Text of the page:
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How To Find Clues In The Copy:
Read Over Before You Voice Over

Randye KayeBy Randye Kaye
Voice Talent & Coach
Last year I went back to college - well, I took one theater course - to study "voice and diction."
I figured it couldn't hurt to fill in the gaps from my long-ago path to my undergraduate degree and the learn-as-you-work discoveries as an actress and voice talent.  
What did I learn? A lot - including the fact that approaching a Shakespeare monologue uses the exact same process I teach to voice talents for analysis of scripts:
  1. What do the words mean?
  2. Who am I?
  3. Who am I talking to?
  4. What do I want? (Or why do I keep talking?) 
Now you may think that step one is only important for the Shakespeare script because the language can be so unfamiliar, but that is not true. 
Every piece of copy, from the five-second tag to the 30-page narration, has meaning - meaning that changes from idea to idea.
Maybe you can read the words more easily if they're written in modern English, but if you don't know what you're talking about, the listener will most certainly not understand what you are saying.
Remember that you are communicating, not just reading. Your pretty voice will wear thin in an instant if you don't know the story you're telling, and why. 
So, step one always is to know what the words mean.
This process gets easier - and shorter - each time you do it, but at first it may seem like overthinking. Well, perhaps.
But you do this "overthinking" before you open your mouth to record, so the result of that work will simply be there in the booth and you can relax into your communication. 
So, what will the copy tell you?
What's the story?

Find the "skeleton" that is fleshed out with adjectives, explanations, phrases. What are you talking about? 
Those long narrative sentences can be particularly challenging. 
Find the main ideas. Yes, it's like an eighth grade reading comprehension class.
Is the style formal or informal?

Look for vocabulary, sentence length, contractions, etc. 
This will give you clues as to who your audience might be and its overall tone. 
Are there comparisons and contrasts in the story? A problem and solution?
This will help you change your internal tone as ideas appear. Look for words like "if/then," "however," "since,” "but," "then/now," "they/we." 
Even "and” can be a connection between compared ideas.  
Who is the audience?

Consider the type of product, level of luxury, etc. 
And visualize the listener. For instance, some scripts are read to a crowd. "Ladies and gentlemen, please welcome ... " is a giveaway.
Most are read to one person. Who is that person? 
Who are you? Every narrator has a POV (point of view).
Are you the company expert? Look for words like "we" to find out.
Or are you a peer to your listener?  
Where are you?  This can subtly change your read.
We speak differently in a noisy restaurant than we do in a classroom.
Let the copy clues guide your imagination when you are in the booth.

"Please pass the salt" is a clue, for example.
What should you emphasize? And how? 
Decide in advance what might be important in the story.
If you are selling, what are the main points? What about the description, senses, and benefits? Also consider comparisons and contrasts.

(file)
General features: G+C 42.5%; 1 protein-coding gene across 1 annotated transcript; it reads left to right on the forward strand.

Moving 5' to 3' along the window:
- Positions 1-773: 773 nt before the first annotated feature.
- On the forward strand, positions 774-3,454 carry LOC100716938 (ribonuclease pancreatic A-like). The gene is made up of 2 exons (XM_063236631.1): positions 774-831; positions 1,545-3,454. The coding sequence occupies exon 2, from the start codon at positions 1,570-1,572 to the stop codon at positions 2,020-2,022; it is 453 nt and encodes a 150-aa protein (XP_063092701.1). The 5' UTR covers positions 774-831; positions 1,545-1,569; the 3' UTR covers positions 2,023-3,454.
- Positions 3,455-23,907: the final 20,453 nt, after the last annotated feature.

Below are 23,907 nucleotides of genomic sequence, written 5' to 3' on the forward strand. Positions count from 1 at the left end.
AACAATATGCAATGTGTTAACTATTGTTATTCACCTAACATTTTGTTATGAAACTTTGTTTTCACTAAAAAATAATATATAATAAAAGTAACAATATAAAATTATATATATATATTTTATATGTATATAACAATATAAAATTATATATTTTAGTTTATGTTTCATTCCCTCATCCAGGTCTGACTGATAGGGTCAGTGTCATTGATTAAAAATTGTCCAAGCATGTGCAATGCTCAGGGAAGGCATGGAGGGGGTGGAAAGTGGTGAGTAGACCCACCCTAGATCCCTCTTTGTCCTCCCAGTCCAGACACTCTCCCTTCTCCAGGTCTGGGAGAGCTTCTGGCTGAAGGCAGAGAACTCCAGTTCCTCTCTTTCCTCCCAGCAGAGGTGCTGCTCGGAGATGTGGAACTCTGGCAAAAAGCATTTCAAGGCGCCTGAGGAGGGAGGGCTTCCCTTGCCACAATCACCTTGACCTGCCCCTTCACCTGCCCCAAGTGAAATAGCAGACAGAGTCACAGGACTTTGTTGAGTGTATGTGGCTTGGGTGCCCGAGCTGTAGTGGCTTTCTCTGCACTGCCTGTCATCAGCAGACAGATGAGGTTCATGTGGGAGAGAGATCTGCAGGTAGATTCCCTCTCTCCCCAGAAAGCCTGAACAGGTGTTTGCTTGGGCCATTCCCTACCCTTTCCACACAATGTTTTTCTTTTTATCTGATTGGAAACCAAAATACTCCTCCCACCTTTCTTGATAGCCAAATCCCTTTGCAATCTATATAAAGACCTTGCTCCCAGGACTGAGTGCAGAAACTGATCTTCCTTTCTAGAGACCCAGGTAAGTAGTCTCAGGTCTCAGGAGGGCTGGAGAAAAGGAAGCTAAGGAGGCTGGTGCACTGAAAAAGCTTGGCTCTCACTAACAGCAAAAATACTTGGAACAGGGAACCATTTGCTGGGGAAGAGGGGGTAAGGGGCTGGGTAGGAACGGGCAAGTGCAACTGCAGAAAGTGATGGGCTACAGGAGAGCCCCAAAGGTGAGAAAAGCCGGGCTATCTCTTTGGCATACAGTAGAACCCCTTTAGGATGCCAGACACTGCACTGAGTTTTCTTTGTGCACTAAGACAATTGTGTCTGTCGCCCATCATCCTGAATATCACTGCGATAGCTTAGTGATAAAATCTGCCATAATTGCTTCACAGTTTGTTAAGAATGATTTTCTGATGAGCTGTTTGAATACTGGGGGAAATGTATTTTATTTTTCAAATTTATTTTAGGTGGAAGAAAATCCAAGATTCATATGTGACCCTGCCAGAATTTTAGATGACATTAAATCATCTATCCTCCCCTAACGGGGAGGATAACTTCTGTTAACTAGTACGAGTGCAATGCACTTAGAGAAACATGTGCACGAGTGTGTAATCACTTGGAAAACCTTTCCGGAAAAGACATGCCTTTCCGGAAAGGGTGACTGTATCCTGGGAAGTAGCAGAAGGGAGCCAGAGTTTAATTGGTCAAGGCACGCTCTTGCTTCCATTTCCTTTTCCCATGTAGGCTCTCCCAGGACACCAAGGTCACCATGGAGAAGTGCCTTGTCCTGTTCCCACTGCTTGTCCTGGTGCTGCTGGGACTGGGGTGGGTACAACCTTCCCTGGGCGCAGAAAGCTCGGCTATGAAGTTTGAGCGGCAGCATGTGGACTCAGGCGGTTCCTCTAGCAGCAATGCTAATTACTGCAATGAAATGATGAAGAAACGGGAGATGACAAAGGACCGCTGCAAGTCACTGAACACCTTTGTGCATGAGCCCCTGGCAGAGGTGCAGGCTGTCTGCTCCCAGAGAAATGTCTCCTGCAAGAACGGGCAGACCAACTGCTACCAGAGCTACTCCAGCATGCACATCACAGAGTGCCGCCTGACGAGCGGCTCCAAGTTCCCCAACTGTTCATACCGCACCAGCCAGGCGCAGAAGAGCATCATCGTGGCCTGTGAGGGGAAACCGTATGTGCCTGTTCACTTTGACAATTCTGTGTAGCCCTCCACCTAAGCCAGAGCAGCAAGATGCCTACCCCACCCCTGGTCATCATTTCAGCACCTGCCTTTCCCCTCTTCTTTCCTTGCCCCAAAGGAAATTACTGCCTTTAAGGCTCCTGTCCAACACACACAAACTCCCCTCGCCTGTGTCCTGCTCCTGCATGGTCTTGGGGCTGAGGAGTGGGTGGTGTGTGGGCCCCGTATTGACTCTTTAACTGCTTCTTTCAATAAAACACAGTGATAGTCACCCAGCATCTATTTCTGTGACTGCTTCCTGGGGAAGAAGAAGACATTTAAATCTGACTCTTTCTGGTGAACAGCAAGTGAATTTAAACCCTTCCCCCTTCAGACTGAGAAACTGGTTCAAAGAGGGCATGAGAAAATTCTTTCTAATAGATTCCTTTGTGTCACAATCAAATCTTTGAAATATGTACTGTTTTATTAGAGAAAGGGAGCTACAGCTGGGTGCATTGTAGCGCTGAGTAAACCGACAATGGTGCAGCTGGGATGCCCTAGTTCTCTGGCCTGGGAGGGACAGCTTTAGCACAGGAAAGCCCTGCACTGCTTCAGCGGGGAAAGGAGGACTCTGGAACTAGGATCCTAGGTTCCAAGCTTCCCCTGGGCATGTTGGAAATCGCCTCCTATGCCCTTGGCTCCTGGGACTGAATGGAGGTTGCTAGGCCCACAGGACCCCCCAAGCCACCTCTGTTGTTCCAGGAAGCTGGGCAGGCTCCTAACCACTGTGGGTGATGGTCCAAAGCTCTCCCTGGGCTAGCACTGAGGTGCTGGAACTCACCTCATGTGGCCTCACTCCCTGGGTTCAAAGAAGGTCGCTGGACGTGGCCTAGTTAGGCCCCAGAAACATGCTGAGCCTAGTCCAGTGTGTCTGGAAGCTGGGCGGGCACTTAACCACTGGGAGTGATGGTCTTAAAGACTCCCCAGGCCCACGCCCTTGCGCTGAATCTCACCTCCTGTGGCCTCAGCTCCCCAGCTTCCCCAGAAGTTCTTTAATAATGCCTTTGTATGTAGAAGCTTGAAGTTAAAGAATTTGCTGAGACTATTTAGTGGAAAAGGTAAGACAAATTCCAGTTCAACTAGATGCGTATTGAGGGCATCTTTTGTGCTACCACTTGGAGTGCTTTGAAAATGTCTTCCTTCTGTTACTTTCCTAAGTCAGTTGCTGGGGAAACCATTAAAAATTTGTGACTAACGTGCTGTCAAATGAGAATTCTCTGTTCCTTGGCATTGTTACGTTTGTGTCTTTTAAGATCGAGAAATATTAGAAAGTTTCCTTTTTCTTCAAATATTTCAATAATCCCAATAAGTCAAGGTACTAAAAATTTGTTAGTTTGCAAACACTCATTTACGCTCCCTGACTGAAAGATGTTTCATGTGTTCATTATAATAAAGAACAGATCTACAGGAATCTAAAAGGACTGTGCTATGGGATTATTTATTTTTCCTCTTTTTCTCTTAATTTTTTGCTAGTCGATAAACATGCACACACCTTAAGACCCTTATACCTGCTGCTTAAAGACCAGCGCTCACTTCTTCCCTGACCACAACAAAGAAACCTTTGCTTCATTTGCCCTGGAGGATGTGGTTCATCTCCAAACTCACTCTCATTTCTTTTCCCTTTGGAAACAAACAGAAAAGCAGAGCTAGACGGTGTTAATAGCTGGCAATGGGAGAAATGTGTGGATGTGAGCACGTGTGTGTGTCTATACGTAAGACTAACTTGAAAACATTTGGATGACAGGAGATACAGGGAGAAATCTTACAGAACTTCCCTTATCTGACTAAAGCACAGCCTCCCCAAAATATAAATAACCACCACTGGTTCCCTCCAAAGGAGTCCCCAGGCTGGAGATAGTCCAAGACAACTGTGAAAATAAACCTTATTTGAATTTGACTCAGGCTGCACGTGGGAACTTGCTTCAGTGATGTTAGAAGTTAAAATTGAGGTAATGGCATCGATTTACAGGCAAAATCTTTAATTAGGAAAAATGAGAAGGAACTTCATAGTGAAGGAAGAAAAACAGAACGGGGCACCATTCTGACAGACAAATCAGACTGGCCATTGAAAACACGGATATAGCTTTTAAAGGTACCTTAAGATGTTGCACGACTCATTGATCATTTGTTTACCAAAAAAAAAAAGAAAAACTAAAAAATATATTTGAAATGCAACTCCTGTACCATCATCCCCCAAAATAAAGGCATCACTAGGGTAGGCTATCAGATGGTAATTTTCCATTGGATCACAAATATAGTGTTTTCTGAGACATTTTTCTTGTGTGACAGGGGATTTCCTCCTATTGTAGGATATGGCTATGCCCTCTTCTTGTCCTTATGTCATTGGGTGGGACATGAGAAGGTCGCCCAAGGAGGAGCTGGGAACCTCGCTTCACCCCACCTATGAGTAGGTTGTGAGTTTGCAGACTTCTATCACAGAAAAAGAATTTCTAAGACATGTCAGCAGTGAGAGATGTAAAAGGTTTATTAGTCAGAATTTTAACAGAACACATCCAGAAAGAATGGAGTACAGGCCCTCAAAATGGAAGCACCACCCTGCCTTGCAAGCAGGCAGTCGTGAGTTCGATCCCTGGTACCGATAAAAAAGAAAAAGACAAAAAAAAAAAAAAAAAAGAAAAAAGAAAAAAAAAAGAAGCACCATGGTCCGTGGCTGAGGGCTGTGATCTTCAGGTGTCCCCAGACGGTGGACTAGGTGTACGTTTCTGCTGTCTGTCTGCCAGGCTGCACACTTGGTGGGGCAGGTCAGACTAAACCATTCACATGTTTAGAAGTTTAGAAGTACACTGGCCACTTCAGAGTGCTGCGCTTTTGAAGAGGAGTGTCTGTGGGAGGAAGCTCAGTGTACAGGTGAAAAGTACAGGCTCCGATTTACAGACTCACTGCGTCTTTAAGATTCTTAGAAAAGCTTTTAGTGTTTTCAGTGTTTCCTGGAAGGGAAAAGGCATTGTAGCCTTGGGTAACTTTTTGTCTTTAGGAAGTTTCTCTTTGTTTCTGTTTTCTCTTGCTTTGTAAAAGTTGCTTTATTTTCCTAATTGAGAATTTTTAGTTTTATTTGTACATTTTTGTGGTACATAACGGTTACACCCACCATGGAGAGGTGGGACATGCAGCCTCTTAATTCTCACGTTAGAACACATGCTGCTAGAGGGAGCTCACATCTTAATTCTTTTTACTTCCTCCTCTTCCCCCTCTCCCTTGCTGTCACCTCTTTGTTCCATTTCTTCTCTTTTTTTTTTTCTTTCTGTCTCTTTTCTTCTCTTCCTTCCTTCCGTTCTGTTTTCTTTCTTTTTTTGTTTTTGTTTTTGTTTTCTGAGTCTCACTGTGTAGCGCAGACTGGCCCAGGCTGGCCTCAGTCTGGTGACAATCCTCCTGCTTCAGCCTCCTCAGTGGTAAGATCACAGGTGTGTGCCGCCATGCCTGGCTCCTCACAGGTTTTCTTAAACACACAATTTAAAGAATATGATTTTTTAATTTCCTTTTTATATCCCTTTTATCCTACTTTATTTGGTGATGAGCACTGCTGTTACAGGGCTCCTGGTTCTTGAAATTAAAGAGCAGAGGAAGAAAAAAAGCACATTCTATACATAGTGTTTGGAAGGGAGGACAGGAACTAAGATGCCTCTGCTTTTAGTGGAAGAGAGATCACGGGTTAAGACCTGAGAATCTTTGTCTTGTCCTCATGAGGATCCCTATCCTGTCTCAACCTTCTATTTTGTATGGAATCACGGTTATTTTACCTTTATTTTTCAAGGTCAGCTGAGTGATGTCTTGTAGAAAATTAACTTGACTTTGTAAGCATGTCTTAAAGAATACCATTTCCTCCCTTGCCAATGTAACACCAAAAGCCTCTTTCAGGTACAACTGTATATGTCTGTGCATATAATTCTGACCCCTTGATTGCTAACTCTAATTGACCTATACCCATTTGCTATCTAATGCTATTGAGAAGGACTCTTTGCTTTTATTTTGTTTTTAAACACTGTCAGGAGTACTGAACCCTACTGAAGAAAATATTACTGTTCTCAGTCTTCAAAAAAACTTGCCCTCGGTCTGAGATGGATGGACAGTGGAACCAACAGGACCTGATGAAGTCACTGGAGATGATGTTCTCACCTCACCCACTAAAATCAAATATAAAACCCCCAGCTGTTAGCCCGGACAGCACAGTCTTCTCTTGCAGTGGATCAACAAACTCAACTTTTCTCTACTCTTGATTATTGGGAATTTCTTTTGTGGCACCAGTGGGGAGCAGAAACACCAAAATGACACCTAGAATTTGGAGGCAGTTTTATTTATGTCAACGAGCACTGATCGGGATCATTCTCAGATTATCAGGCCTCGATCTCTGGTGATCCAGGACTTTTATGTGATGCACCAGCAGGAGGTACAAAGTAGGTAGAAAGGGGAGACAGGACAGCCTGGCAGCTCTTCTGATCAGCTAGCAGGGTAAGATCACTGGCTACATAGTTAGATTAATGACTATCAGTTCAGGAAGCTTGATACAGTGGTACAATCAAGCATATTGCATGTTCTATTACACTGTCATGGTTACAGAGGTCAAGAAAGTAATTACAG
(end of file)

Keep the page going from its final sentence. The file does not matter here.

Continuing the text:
Look for newly introduced concepts in the script. For example, is this the first time you are seeing the product name?
This is, at first, an intellectual process, later moved to support your imagination in the booth.

Are there visuals/music to consider?

This may be in your directions, or they may tell you in person - or not.
But if you know, it will help you decide on the overall feel and changes in your delivery. 
Where should you mark the copy?
This is your own decision, based on items one to eight.
If you mark the copy, you save yourself from overthinking when you try to remember everything you learned from the copy.
Marking will also help your eye see ideas rather than separate words. 
How can you make this yours? Any alternative ideas?

Practice out loud. And decide to have fun and enjoy the read.
This last one may seem like a departure from the first nine tips, but this is a business of logic plus emotion, of intellect plus imagination. It means combining the left brain with the right brain, for you fellow neuroscience junkies like me.
So sure, kick it up a notch by throwing logic away for a moment and seeing what else could happen. That's the fun.
But, as in any skill, the better your technique, the more fun you can have trusting that it is there and then letting go. 
Remember that the copy was written that way for a reason.
See it through the copywriter's mind first, and your skills as the voice of those words will be that much easier to access.  


Randye Kaye has over 20 years of experience as a voice talent, stage/TV/film actress, and radio personality, with a long list of major clients, including, Dannon, Kyocera, Big Lots, Burger King, Executone, Continental Airlines, MISTO, Toshiba, Verizon, and many more. She provides a trustworthy and intelligent voice for countless websites, e-learning courses, phone systems, on-hold messages, promos, industrial narrations, audiobooks (children, adults), science/medical/technical instruction, video games, travel/real estate/museum tours, and live events. She is also a voice over coach with Edge Studio in New York City and Connecticut.  


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Comments (1)
Cliff Zellman
12/8/2011 at 3:55 PM
Excellent, Randye. It seems so obvious, but to the newbie, these are often overlooked rules. In the DVA, I hold a seminar called "Deconstructing Your Script" and cover all these excellent points you have brought up. Well Done!
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